The figures speak for themselves. The 80 percent recidivism rate makes a mockery of current psychiatric-oriented rehabilitation methods, demonstrating that, for all intents and purposes, there is in fact no such thing as criminal rehabilitation. A report published by the National Council on Crime and Delinquency in America concurred, stating that there was little evidence that either institutional programs or noninstitutional efforts to rehabilitate offenders make any appreciable difference.
And so go the revolving doors of the US penal system.
Some say we are winning the war against crime, that the tougher laws, the harsher penalties and the greater number of police officers are all combining to finally bring an end to the meteoric rise of crime that marred the 1980's. However, some say that crime is still on the uprise, that the streets are more dangerous than ever, and that the facts--not the political rhetoric--reveal a younger generation gearing up for war.
Someone is lying.
Or so it seems. The truth is that both statements are correct. The national averages for violent crime, including murder, rape and aggravated assault, are all down, if only slightly. The reasons are simple enough: First, the tougher sentences and Three Strikes laws in several states are keeping felons off the streets and unable to commit more crime. Second, the overall population curve is down, which means that there are fewer possible offenders to begin with, especially in the most violent age range, 15 to 29 years old. Third, a number of grassroots neighborhood policing groups have enjoyed moderate success in various areas around the country.
Despite the apparent promise of these grassroots movements and statistical downswings, the smart money continues to bet on prisons, and they are betting huge. Why? Because the younger generation of criminal is indeed on the brink of an all-out killing spree that will make Dodge City look like Disneyland. A closer examination of the major statistics involved makes clear why experts continue to be leery about the future.
First and foremost, teenagers from 14 to 17 years old have become more violent than at any other time in tabulated history, currently committing 165% more murders than they did just ten years ago. And the number of males in this age bracket will double in one generation, as the population curve once again begins its steep rise. Simply put, we will have twice the number of possible offenders in just a few years, committing nearly five times the volume of crime that we see on the network news and front pages every day.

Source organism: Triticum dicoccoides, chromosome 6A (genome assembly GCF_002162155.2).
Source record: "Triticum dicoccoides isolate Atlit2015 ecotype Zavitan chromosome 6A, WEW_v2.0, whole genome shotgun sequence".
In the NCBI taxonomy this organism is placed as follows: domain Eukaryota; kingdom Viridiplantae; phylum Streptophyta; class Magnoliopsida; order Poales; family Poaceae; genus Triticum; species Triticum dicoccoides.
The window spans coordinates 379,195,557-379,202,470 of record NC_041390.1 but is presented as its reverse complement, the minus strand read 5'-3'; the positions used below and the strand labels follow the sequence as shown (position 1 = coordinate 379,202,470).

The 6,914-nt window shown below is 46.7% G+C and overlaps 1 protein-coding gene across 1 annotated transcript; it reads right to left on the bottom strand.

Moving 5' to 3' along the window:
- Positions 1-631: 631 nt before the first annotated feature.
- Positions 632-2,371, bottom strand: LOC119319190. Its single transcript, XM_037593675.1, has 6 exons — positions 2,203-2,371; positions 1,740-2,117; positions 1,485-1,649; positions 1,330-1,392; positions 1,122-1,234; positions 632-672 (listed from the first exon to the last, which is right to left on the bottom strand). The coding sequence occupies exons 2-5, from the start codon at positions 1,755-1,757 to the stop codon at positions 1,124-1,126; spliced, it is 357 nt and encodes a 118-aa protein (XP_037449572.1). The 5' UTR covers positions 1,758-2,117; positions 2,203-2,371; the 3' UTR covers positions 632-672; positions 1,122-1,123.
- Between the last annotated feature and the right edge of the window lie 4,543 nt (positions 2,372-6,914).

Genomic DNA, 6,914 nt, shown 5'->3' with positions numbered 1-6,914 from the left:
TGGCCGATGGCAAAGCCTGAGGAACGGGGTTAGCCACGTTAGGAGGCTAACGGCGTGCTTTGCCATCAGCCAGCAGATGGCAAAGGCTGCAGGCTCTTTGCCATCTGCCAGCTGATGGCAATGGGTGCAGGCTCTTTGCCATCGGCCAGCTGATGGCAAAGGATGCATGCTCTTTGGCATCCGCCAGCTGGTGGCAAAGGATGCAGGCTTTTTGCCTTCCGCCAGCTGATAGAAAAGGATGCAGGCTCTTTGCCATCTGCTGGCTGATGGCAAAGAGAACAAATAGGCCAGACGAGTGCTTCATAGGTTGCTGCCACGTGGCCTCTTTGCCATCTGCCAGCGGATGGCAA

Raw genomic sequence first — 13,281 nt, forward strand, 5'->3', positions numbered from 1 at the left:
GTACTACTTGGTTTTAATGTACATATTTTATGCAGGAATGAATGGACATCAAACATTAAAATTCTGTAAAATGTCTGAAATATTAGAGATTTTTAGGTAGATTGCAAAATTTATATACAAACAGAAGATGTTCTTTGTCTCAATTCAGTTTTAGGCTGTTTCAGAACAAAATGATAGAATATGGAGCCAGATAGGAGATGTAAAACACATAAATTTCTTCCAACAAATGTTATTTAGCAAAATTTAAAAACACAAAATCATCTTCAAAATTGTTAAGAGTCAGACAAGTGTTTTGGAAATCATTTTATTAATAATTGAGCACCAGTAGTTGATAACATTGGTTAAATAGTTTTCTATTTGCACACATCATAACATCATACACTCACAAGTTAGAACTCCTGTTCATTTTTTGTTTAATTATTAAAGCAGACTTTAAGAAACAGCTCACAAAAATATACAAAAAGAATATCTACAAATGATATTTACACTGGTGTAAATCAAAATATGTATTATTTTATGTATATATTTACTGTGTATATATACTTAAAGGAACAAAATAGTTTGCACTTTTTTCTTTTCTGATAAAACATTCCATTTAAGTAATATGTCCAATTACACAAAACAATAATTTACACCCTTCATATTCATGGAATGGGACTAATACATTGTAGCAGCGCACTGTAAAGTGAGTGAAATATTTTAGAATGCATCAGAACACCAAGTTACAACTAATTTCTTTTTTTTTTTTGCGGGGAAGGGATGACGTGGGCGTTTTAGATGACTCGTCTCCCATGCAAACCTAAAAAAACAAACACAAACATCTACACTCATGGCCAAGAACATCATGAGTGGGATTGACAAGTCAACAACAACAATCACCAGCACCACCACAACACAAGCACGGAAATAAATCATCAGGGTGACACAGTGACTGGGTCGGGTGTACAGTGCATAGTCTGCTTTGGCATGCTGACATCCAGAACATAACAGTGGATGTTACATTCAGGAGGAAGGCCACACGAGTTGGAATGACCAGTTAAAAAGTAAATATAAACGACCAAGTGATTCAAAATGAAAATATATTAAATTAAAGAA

While the near future may produce a drastically higher number of criminal offenders, the problem of the growing crime rate is actually two-fold, the second factor being the prison system. The current prison population is growing at a rate 13 times faster than that of the general population and has exceeded most facility maximums in every state.
In fact, since 1980, the nation's prison population has tripled, and our country now claims more than 1.5 million people behind bars in both state and federal prisons, as well as juvenile halls and youth authority complexes. That does not include the 3.5 million on probation and parole.
These numbers have put a stranglehold on the prison system, and have forced nearly all of them to operate at levels far exceeding their mandated maximums. Currently, state prisons are operating anywhere from 17 to 29% over capacity, while federal prisons have climbed to 25% above the maximum capacity. According to the Justice Department, 1995 saw the biggest inmate population growth ever in U.S. history, with over 89,000 new prisoners in American jails.
And with 80% of those released from jail returning within one year, the estimated figures jump even higher. These two factors of future crime and current rates well in excess of the norm lead many in government and the private sector to demand the passage of bills for the construction of more prisons.
The bills are passing with ease, as a citizenry dismayed and discouraged without an effective means to curtail the violence demands some way to keep their streets safe. Nationally, two decades ago, the American price tag for its prisons was 4 billion dollars, a figure which has skyrocketed to 31 billion.
Government and sociological experts continue to argue over the cause of such a frightening rise in the crime rate and resultant prison population, yet neither have offered any truly workable solution beyond stiffer laws and more jails, which by simple observation do nothing to deter crime, and can actually be seen to exacerbate the problem. It is indeed a vicious cycle: More crime leads to more police which leads to more jails, which cultivates more criminals, leading to more crime, more police, more jails...
What specifically are the factors which cause crime? What in our present society is causing such decay? Some point to drugs as the primary cause for the rise in crime. According to Justice Department statistician Allen Beck, drug offenders currently account for nearly 60% of all inmates, as opposed to 25% in 1980. And even more specifically, nearly every inmate in jails across America has used drugs extensively either at some point in the past or during the actual commission of the crime.
The surprise with this matter is that there are no nationally sanctioned drug treatment programs in the prisons themselves, and conversely, it is sometimes easier for inmates to get drugs within prison walls than it is to get food.
Still, others point to a problem that could very well be the cause of both crime and drug use: illiteracy and a failing educational system. In fact, one study from an internationally known drug rehabilitation center concluded that nearly every drug abuser in its care began such behavior immediately after a failure to learn in school.